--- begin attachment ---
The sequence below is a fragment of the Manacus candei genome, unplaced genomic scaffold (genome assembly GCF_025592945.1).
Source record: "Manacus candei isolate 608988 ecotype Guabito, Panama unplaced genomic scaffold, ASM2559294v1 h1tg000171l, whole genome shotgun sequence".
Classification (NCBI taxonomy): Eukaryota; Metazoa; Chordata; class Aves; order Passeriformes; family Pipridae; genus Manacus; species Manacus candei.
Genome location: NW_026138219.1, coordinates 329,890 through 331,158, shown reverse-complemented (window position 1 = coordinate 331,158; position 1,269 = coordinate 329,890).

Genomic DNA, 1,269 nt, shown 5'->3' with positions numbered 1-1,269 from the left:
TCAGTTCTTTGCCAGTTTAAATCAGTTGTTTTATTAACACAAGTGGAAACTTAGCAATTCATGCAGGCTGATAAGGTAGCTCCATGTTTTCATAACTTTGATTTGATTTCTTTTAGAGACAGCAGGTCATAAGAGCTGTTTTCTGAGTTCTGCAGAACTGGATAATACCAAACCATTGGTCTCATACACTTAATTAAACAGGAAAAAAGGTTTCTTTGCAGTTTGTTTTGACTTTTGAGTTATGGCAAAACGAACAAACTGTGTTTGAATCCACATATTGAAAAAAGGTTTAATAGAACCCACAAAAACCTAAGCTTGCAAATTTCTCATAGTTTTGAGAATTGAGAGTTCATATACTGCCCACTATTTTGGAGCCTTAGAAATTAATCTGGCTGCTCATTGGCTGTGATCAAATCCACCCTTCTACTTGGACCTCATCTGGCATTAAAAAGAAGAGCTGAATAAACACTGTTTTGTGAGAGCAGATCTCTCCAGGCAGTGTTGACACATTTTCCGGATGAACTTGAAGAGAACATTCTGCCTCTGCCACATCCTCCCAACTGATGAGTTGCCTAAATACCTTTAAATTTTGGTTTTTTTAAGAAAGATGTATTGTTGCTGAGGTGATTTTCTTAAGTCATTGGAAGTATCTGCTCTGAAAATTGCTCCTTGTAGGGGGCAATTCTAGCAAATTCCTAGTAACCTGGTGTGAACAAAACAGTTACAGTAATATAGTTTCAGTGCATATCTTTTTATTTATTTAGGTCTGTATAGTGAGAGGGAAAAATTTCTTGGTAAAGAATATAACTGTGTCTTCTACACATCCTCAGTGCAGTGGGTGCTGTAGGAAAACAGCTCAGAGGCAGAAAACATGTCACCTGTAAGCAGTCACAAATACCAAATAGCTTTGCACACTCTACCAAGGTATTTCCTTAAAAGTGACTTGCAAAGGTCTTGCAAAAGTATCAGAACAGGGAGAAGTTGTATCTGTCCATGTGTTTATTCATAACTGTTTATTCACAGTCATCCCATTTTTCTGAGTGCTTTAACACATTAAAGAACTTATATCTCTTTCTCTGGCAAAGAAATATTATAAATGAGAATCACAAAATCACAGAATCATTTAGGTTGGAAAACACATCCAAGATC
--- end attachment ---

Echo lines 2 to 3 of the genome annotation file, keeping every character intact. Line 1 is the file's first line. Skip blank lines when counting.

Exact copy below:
Source record: "Manacus candei isolate 608988 ecotype Guabito, Panama unplaced genomic scaffold, ASM2559294v1 h1tg000171l, whole genome shotgun sequence".
Classification (NCBI taxonomy): Eukaryota; Metazoa; Chordata; class Aves; order Passeriformes; family Pipridae; genus Manacus; species Manacus candei.